This important work describes a compelling analysis of DNA damage-induced changes in nascent RNA transcripts, and a genome-wide screening effort to identify the responsible proteins. A significant discovery is the inability of arrested cells to undergo DNA damage-induced gene silencing, which, is attributed to an inability to mediate ATM-induced transcriptional repression. Revisions are suggested that would significantly enhance and support the central claims of the study. This work will be of general interest to the DNA damage, repair, and transcription fields, with a potential impact on the cancer field.

    Reviewed by eLife

    This article has 3 evaluationsAppears in 2 listsLatest version Latest activity
  18. The Molecular Logic of Gtr1/2 and Pib2 Dependent TORC1 Regulation in Budding Yeast

    This article has 6 authors:
    1. Jacob H. Cecil
    2. Cristina M. Padilla
    3. Austin A. Lipinski
    4. Paul R. Langlais
    5. Xiangxia Luo
    6. Andrew P. Capaldi
    This article has been curated by 1 group:
    • Curated by eLife

      eLife assessment

      The study presents valuable findings concerning how a highly conserved signal transduction pathway helps budding yeast cells adapt their growth to nitrogen sources of differing qualities. However, the evidence is incomplete for the authors' main claim that the pathway adopts three distinct states depending on the nitrogen source. The presented data, particularly phospho-proteomic datasets, will be of interest to the cell growth signaling community.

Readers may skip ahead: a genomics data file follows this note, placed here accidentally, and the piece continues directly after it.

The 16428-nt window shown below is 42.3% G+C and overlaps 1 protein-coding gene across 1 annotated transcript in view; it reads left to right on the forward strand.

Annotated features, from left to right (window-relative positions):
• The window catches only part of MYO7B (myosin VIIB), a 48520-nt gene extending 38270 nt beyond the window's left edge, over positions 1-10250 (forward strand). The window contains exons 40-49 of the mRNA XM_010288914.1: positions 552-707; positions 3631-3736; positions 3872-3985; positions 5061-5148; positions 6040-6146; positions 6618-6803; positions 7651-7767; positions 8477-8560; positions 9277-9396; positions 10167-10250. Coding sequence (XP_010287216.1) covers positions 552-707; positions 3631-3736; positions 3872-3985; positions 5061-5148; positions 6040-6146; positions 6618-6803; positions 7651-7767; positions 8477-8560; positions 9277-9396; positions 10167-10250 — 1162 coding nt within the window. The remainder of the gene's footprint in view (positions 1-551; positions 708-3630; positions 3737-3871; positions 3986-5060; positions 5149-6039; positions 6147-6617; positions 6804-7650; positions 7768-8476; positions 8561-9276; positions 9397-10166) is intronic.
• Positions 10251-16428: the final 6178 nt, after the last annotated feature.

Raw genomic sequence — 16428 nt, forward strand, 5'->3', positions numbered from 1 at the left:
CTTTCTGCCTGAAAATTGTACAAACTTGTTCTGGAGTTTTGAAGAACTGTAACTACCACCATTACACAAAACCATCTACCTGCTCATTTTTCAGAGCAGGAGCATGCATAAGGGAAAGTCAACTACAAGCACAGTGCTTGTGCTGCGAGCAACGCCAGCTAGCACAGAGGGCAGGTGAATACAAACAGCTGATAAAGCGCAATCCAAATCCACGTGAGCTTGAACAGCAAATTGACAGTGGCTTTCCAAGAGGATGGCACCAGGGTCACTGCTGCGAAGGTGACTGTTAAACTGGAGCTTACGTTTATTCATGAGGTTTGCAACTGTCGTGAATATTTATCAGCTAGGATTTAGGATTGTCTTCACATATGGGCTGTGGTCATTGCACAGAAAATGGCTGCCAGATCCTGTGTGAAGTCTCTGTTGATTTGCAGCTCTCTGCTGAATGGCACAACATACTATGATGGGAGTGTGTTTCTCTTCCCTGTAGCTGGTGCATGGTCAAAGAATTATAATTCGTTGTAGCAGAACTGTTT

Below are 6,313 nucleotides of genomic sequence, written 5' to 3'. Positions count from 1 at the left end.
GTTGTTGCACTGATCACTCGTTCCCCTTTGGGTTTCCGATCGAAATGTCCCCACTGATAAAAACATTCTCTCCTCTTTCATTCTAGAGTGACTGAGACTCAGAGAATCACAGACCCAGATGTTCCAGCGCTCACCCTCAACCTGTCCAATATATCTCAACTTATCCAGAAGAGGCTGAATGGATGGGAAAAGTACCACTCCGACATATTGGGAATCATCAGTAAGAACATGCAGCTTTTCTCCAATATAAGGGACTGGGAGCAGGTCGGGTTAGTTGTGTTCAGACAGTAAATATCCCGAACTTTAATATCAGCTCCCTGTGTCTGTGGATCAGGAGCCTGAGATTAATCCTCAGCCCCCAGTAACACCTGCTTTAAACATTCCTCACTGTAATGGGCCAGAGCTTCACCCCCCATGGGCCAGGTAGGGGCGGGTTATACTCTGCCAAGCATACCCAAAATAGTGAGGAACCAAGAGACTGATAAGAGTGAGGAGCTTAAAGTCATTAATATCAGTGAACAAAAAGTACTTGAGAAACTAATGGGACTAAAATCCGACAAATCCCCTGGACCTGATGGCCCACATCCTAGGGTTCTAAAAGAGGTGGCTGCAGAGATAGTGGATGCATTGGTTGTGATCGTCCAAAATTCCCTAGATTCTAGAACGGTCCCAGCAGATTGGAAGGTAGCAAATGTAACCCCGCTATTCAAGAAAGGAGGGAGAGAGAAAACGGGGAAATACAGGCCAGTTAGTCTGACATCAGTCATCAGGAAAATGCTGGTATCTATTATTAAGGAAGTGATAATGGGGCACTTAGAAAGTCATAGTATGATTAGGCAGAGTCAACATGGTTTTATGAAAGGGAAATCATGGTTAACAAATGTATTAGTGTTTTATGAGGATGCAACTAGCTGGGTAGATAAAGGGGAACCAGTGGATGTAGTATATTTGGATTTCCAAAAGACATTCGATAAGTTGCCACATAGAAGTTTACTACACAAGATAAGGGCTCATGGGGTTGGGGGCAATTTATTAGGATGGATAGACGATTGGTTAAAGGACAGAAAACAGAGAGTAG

Reviewed by eLife

    This article has 4 evaluationsAppears in 2 listsLatest version Latest activity
  19. Human DCP1 is crucial for mRNA decapping and possesses paralog-specific gene regulating functions

    This article has 5 authors:
    1. Ting-Wen Chen
    2. Hsiao-Wei Liao
    3. Michelle Noble
    4. Jing-Yi Siao
    5. Chung-Te Chang
    This article has been curated by 1 group:
    • Curated by eLife

      eLife assessment

      This useful study provides incomplete evidence for the functional roles of the human DCP1 paralogs in regulating RNA decay by DCP2. Using a combination of cellular-based assays and in vitro assays, the authors conclude that DCP1a/b plays a role in regulating DCP2 activity. This study makes a number of interesting and potentially relevant observations; however, a number of outstanding questions remain to be addressed. These results will be of interest to the RNA community.

    Reviewed by eLife

    This article has 6 evaluationsAppears in 2 listsLatest version Latest activity
  20. PURA Syndrome-causing mutations impair PUR-domain integrity and affect P-body association

    This article has 17 authors:
    1. Marcel Proske
    2. Robert Janowski
    3. Sabrina Bacher
    4. Hyun-Seo Kang
    5. Thomas Monecke
    6. Tony Köhler
    7. Saskia Hutten
    8. Jana Tretter
    9. Anna Crois
    10. Lena Molitor
    11. Alejandro Varela-Rial
    12. Roberto Fino
    13. Elisa Donati
    14. Gianni De Fabritiis
    15. Dorothee Dormann
    16. Michael Sattler
    17. Dierk Niessing
    This article has been curated by 1 group:
    • Curated by eLife

      eLife assessment

      This important study addresses the mechanisms by which mutations in the PURA protein, a regulator of gene transcription and mRNA transport and translation, cause the neurodevelopmental PURA syndrome. Based on convincing evidence from structural biology, molecular dynamics simulation, biochemical, and cell biological analyses, the authors show that the PURA structure is very dynamic, rendering it generally sensitive to structure-altering mutations that affect its folding, DNA-unwinding activity, RNA binding, dimerization, and partitioning into processing bodies. These findings are of substantial importance to cell biology, neurogenetics, and neurology alike, because they provide first insights into how very diverse PURA mutations can cause similar and penetrant molecular, cellular, and clinical defects.

    Reviewed by eLife

    This article has 5 evaluationsAppears in 2 listsLatest version Latest activity